Make sure you have the necessary documentation in place if the country where you start the cruise requires you to have a visa – there’s more information on entry requirements in our travel advice by country.

If you’re refused entry to the country and miss your cruise the cruise line will not ordinarily be required to pay you compensation.

Health issues

Medical care is not free on cruise ships, even on British flag ships.

It’s essential that you take out adequate insurance cover, including cover for the cost of medical treatment or medical evacuation – in an emergency you may have to be airlifted to port if the ship is at sea. 

If you’re cruising within Europe ensure you have an EHIC card – but you’ll still need comprehensive travel insurance as well! Your EHIC will only cover necessary treatment required during a visit, for example to see relatives, to an EEA member state where the obtaining of treatment was not the reason for your being in that country.

All cruise ships should have a qualified doctor and medical facilities on board. Although the range of facilities varies from ship to ship and line to line, the minimum standard is designed to provide emergency medical care and the capability to stabilise patients.

Discuss any concerns you may have about your medical needs and the level of care available on board with your cruise company.

If you require emergency medical treatment that means that you need to be treated on land you should be aware that it may not be possible for you to return to the cruise later. In these circumstances the cruise ship (or their representative in-country) should:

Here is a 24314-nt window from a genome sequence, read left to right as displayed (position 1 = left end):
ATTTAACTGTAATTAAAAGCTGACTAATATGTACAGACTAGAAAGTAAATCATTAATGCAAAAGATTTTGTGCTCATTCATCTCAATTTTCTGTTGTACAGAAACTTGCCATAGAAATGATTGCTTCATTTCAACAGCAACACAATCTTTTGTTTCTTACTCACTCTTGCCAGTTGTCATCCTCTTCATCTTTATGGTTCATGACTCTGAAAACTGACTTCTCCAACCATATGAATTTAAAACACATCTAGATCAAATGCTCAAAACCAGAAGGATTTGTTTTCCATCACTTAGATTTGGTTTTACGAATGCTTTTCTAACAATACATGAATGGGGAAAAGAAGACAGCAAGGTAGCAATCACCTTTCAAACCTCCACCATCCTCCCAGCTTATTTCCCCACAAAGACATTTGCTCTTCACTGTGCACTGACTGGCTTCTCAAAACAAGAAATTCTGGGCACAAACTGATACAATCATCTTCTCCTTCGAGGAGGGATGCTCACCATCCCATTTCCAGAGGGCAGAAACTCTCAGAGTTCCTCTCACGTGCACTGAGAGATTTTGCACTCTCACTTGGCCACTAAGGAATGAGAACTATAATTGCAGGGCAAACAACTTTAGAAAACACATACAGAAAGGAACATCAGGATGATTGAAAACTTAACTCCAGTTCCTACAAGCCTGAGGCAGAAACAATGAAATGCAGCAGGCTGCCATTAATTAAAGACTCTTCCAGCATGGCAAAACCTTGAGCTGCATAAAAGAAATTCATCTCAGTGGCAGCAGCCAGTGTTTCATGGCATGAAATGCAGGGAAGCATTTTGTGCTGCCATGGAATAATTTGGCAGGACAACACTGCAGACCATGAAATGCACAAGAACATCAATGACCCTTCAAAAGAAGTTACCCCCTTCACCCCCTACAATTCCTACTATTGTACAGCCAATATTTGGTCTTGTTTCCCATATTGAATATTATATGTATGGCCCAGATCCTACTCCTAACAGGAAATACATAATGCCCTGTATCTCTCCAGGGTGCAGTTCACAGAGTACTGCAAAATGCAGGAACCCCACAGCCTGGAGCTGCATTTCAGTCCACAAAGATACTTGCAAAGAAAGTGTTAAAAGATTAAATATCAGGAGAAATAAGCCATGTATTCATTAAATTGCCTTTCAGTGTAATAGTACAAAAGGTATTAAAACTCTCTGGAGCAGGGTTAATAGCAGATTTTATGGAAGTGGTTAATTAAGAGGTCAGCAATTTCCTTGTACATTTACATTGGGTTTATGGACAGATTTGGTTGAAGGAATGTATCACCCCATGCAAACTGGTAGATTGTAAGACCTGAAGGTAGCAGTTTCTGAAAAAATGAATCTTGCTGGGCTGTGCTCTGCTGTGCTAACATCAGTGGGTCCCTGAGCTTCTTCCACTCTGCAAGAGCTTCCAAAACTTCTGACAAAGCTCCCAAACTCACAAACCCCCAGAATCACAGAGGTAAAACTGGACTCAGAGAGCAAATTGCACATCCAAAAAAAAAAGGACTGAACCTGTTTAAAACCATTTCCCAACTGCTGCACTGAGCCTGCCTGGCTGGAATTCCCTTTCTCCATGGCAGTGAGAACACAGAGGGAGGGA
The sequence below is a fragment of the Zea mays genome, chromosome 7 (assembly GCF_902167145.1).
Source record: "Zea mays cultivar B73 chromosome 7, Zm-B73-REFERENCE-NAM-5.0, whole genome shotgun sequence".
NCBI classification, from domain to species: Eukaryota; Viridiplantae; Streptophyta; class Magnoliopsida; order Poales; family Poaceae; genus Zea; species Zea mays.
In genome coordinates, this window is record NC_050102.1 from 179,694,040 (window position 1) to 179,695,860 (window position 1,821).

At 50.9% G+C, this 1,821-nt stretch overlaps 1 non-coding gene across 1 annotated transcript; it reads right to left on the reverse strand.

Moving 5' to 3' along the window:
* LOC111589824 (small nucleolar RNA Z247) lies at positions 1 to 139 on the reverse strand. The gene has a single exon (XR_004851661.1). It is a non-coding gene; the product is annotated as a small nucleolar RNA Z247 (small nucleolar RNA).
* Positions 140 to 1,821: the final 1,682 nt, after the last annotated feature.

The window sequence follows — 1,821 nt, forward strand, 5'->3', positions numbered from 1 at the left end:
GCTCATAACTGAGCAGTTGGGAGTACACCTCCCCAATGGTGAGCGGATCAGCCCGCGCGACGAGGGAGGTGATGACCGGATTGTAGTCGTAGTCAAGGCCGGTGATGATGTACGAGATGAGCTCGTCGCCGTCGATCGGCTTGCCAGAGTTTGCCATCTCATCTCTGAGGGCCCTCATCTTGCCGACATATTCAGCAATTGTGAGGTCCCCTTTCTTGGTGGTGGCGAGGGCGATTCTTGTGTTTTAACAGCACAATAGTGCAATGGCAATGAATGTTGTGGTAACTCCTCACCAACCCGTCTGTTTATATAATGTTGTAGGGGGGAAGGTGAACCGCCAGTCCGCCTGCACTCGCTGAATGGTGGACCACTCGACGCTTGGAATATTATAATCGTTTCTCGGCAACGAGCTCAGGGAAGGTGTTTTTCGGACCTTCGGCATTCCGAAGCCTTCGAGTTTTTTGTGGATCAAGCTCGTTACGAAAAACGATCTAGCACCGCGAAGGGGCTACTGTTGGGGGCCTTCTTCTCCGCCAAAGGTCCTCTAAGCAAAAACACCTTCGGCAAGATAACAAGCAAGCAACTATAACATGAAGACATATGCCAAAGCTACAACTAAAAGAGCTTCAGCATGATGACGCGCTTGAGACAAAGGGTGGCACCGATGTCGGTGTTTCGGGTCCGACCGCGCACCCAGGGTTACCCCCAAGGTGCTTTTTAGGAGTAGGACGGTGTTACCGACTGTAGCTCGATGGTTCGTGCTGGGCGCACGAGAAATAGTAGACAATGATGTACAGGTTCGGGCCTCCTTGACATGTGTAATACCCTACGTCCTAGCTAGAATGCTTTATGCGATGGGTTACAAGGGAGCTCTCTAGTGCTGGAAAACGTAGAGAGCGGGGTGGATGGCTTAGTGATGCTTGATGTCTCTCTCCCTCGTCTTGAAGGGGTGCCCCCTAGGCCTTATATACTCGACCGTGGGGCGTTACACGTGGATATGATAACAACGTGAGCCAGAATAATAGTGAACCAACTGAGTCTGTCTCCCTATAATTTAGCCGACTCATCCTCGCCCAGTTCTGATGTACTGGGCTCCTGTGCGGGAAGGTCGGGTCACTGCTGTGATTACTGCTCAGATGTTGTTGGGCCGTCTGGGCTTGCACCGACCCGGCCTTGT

• ensure that you are placed in the most suitable medical facility, including liasing with your insurance company;
  • arrange for you to re-join the ship at a later stage, or be returned to the UK when you are well enough to travel;
  • arrange accommodation for your travelling partner/Next of Kin while you are in hospital; and
  • advise you on how to transmit appropriate funds.

Ensure that you have all your documents, including your passport and insurance policy, with you and a contact list for unforeseen events. You should also remember to take with you, if possible, any items that you or your companion may need when ashore, especially if you are not able to rejoin the cruise at a later date. In an emergency you can contact the nearest British Consul.

Prescription medicines

If you are on prescription medicine bring enough to last the duration of the cruise, as it may be difficult as well as costly to purchase these on board.

Gastrointestinal illnesses

Given your close proximity to other passengers, and the fact that you are in a confined area, outbreaks of gastrointestinal illness do occur from time to time although incidents on cruise ships are less common than on land. Many ships are likely to ask if you have recently experienced any typical symptoms before embarkation and you may be denied entry if there are genuine concerns.

If you are diagnosed with a gastrointestinal illness on board, you may be asked to remain in your cabin until cleared by the medical staff, so as to help reduce the potential that the infection will spread further amongst passengers and crew.

Cruise ships undergo regular, unannounced inspections by UK port health authorities to help ensure they meet the statutory food safety and hygiene requirements, and if they operate in the US they also have to meet the CDC Vessel Sanitation Program standards.

Crew members should be trained to follow routine hygiene and sanitation procedures to help prevent outbreaks and deal with any that do occur.

The National Travel Health Network and Centre’s factsheet on gastrointestinal illness provides more information, as does the Health Protection Agency.

See our travel health page for information on vaccinations and other general health precautions.

Useful links

National Health Travel Network and Centre and Fit for Travel (NHS Scotland) provide more travel health information

Passenger Shipping Association (PSA) - provide more infomation on cruise standards


See also


 
country profiles